HMNS Weekly Update


October 31, 2016
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Lecture – Fabergé Symposium – The Wonder of Fabergé

Faberge-1

November 4, 2016 at 6.30pm

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More than doubling in size since the 2013 Houston Fabergé Symposium, the McFerrin Collection now totals nearly 600 objects and will be displayed in its entirety for a limited time. Recent acquisitions focus on rare Imperial pieces with fascinating stories. Join us at the Houston Museum of Natural Science as renowned Fabergé researchers discuss the genius of Fabergé and his place in history as related to the royalties of Europe.

Lecture – Family Talk – Secrets of Ancient Games

 lewis_chessmen_23Photo courtesy of Wikipedia

Suggested for ages 6-12 and adults.

Cosponsored by the Archaeological Institute of America Houston Society.

Tickets $5

People all over the ancient world played games. Dr. Irving Finkel of the British Museum has decoded several ancient games. He will share how these games were played 5,000 years ago. An ancient game tournament will follow the presentation. You can try your hand at Senet, the Royal Game of Ur, Parcheesi and Go and Chess with 12th century Lewis chessmen.

World Trekkers: Ireland

trekkers

Friday, November 11, 2016 – 6:30 PM

Enjoy a chidren’s event featuring live entertainment, face painting, a balloon artist, crafts, activities and more. Bring your family to HMNS and you can travel the globe with World Trekkers! The perfect family outing, these events highlight a diverse set of cultures from around the world through food, entertainment, arts and crafts and more. This November we’re heading off to Ireland. But no need to pack your bags – HMNS brings the world to you with World Trekkers!

Lecture – More than Genes: Predators, Parasites and Partners of the Human Body by Rob Dunn

2006 Frank Collins Leishmaniasis is transmitted by the bite of infected female phlebotomine sandflies, injecting the infective stage (i.e., promastigotes) from their proboscis during blood meals.  Promastigotes that reach the puncture wound are phagocytized by macrophages ,and other types of mononuclear phagocytic cells, and inside these cells, transform into the tissue stage of the parasite (i.e., amastigotes), which multiply by simple division and proceed to infect other mononuclear phagocytic cells.  Parasite, host, and other factors affect whether the infection becomes symptomatic and whether cutaneous or visceral leishmaniasis results.  Sandflies become infected by ingesting infected cells during blood meals.  In sandflies, amastigotes transform into promastigotes, develop in the gut, (in the hindgut for leishmanial organisms in the Viannia subgenus; in the midgut for organisms in the Leishmania subgenus), and migrate to the proboscis. See PHIL 3400 for a diagram of this cycle.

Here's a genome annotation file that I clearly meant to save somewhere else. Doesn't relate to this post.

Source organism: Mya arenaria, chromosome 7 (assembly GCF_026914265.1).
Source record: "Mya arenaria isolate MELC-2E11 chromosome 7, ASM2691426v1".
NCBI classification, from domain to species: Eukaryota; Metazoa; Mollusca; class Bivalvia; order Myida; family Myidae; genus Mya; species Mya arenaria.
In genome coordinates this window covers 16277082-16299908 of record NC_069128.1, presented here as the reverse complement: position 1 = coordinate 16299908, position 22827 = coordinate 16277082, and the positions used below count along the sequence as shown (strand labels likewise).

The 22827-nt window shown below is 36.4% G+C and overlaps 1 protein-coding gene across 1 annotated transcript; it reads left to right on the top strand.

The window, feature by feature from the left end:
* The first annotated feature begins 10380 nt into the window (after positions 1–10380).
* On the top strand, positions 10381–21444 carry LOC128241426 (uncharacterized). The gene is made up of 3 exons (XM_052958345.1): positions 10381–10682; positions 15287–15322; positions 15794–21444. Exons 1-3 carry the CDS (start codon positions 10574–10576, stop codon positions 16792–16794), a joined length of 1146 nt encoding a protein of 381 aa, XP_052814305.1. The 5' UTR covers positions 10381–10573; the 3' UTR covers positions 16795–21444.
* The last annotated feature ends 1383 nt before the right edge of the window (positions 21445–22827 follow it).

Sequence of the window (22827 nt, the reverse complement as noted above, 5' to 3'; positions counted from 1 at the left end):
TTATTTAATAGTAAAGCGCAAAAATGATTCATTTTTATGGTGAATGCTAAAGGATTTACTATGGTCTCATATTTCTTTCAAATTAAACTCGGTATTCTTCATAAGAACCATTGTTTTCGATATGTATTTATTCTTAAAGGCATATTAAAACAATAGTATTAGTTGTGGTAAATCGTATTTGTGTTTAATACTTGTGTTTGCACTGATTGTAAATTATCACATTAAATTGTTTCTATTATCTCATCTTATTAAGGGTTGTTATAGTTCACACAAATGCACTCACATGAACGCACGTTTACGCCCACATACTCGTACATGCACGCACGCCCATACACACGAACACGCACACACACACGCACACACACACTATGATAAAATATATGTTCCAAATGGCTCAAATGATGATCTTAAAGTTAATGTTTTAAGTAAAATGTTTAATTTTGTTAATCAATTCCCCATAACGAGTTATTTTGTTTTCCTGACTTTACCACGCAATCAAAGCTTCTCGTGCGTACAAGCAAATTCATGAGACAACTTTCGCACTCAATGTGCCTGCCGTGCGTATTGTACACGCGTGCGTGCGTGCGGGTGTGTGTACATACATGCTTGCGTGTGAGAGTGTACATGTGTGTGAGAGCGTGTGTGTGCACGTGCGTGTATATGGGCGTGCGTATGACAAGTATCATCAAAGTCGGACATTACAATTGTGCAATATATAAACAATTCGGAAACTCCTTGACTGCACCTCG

2006
Frank Collins

Tickets $18, Members $12

A great deal of recent research has suggested that many modern health problems relate to recent changes in our gut microbes. As we have started to look at skin and the environment of our homes, it looks as though the changes in what we are exposed to and covered in externally may be equally as great.

We evolved in a wilderness of parasites, mutualists, and pathogens, but we no longer see ourselves as being part of nature and the broader community of life. In the name of progress and clean living, we scrub much of nature off our bodies; however, a host of species still cling to us and always will. This is not necessarily a bad thing. Join biologist and author Robert Dunn as we explore the influence these wild species have on our well-being and the world.

Dr. Robert Dunn is a biologist with the Department of Biology at North Carolina State University. His lab studies the species around us in our everyday lives, species we tend to think of us as well known. Most of those species are not well known and so there are many things to discover in your backyard, in your bedroom, or even on your roommate. Book signings of “The Wild Life of Our Bodies” and “Every Living Thing” following lecture.

This program is sponsored by The Leakey Foundation.

Chris
Authored By Chris Wells

Adventure is my middle name. Well… actually it’s French. Literally, it’s Christopher French Wells. But the spirit of adventure lives in me, and has always inspired me to go out and seek new experiences. I’ve traveled to Europe, Mexico and South America, as well as few places in the U.S. I’ve seen different places with different cultures, learned some things about humanity and about myself in particular. My goal is to lend my unique perspective, carved out of my own triumphs and tragedies, fears and fancies encountered during my years of college and international travel, to the other great voices of this blog. Hopefully to the enjoyment of our readers…

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